LinkedIn earlier this month unveiled a new push around creators to bring more original content (and engagement) to its platform, but that’s not the only effort they are making to bring more activity to its networking site. TechCrunch has learned and confirmed that LinkedIn is also running a test around events — specifically, paid events.
We were first passed code related to the events test via a source who asked to remain anonymous: The code pointed to LinkedIn selling tickets, as well as those organizing the events having a dashboard where they could monitor how those sales are going, how much they are earning, and of course then run the events themselves. A LinkedIn spokesperson confirmed the information to us:
“Amid the changing world of work and transition to a nearly all-remote workforce, LinkedIn Events has seen a surge in growth, with 21 million people attending an Event on LinkedIn in 2020,” said Nicole Leverich, LinkedIn spokesperson. “We continue to learn from member and customer feedback and test new ways to improve the experience. As part of this, we are exploring options for payment in the Events product based on feedback from event organizers.”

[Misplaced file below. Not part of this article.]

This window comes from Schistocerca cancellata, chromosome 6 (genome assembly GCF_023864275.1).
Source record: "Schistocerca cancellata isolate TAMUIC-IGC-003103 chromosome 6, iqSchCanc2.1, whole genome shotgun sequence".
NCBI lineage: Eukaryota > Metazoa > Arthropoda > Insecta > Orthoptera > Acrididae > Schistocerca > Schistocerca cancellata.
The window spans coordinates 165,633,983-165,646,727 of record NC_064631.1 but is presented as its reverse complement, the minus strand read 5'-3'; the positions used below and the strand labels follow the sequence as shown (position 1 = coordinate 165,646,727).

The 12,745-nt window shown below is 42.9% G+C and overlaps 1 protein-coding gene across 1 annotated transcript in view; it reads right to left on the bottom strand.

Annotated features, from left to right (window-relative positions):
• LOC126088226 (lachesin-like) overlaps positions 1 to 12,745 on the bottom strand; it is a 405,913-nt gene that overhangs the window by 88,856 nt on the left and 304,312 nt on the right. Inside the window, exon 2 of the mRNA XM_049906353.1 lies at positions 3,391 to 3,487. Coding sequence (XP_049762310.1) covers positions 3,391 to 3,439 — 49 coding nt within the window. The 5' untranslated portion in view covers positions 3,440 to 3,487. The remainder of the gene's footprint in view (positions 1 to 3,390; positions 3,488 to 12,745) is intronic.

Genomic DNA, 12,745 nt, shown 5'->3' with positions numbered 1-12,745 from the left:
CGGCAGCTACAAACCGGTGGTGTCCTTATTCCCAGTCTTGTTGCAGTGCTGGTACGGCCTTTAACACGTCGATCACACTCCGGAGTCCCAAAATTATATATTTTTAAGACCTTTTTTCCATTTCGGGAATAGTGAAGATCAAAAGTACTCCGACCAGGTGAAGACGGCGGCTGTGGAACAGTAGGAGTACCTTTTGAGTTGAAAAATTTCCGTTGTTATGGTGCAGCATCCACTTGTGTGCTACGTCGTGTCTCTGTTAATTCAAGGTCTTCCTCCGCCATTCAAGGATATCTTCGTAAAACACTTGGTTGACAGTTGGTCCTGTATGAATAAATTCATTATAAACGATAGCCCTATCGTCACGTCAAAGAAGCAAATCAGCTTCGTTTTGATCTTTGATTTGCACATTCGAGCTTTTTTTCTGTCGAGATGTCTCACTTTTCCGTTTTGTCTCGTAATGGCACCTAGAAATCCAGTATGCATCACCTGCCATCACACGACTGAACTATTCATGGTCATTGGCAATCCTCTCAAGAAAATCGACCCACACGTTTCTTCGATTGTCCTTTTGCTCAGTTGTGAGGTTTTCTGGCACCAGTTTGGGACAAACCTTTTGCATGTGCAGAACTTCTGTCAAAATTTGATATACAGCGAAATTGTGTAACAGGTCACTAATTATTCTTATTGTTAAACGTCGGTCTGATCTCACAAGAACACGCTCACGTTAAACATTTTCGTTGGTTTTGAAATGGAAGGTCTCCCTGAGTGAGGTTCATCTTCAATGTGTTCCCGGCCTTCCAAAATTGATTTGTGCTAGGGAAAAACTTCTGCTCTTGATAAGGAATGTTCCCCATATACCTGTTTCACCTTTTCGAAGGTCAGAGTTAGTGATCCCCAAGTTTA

From what we understand this is part of a bigger overhaul the company is looking to make around video and audio services, so these are likely going to anchor the events service, which will all be rolled out in the coming weeks and months. LinkedIn was announced in June of this year as an investor in Hopin; but it’s not clear if Hopin — which was last valued at $7.75 billion in its most recent, August funding round — will be involved in this.
LinkedIn has been working in and around events for years, starting with its Events hub that it first debuted in 2019, before the days of the pandemic and with a focus on in-person get-togethers. Some months into the COVID-19 pandemic it formalized some of the ways that it was being used in more virtual events scenarios with the launch of online polls and video events aimed at virtual engagement.
Because of this and its place as a social network for those professionally networking, LinkedIn already had a strong, and pretty natural, association with events — both larger industry expositions or conferences as well as smaller affairs. It’s used by a number of big events to manage log-ins for attendees; people share content from events on LinkedIn; and those who go to conferences use it to continue their networking after they have engaged in person (or these days, virtually). So it makes sense for LinkedIn the business to consider how and if they could be a more proactive, central participant in that process, owning and hosting the experience themselves, and maybe making a bit of money out of it in the process.
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